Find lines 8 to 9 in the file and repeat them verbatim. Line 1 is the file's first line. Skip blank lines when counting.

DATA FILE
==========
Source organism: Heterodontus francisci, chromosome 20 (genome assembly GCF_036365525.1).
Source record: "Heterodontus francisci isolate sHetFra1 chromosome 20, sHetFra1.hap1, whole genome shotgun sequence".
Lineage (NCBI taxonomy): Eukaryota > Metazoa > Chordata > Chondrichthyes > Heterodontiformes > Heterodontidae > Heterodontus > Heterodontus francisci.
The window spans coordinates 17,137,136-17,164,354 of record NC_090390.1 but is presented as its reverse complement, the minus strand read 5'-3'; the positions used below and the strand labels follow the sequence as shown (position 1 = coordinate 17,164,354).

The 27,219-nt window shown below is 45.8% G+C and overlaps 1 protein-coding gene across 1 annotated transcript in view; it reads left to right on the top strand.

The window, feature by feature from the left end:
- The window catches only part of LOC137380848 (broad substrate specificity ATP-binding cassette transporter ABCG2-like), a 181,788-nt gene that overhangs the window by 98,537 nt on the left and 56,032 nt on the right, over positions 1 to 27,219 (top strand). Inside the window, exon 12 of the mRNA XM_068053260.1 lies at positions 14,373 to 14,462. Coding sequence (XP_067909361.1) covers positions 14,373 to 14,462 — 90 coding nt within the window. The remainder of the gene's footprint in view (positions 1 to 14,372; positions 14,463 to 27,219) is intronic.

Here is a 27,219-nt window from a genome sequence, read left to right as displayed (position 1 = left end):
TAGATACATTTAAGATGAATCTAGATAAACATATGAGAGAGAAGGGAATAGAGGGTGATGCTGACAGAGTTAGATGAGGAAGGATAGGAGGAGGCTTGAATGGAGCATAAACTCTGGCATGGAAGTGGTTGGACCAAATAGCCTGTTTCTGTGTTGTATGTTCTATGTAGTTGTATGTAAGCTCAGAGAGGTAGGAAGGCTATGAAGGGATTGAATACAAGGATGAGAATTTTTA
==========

Here is a 27,219-nt window from a genome sequence, read left to right as displayed (position 1 = left end):
TAGATACATTTAAGATGAATCTAGATAAACATATGAGAGAGAAGGGAATAGAGGGTGATGCTGACAGAGTTAGATGAGGAAGGATAGGAGGAGGCTTGAATGGAGCATAAACTCTGGCATGGAAGTGGTTGGACCAAATAGCCTGTTTCTGTGTTGTATGTTCTATGTAGTTGTATGTAAGCTCAGAGAGGTAGGAAGGCTATGAAGGGATTGAATACAAGGATGAGAATTTTTA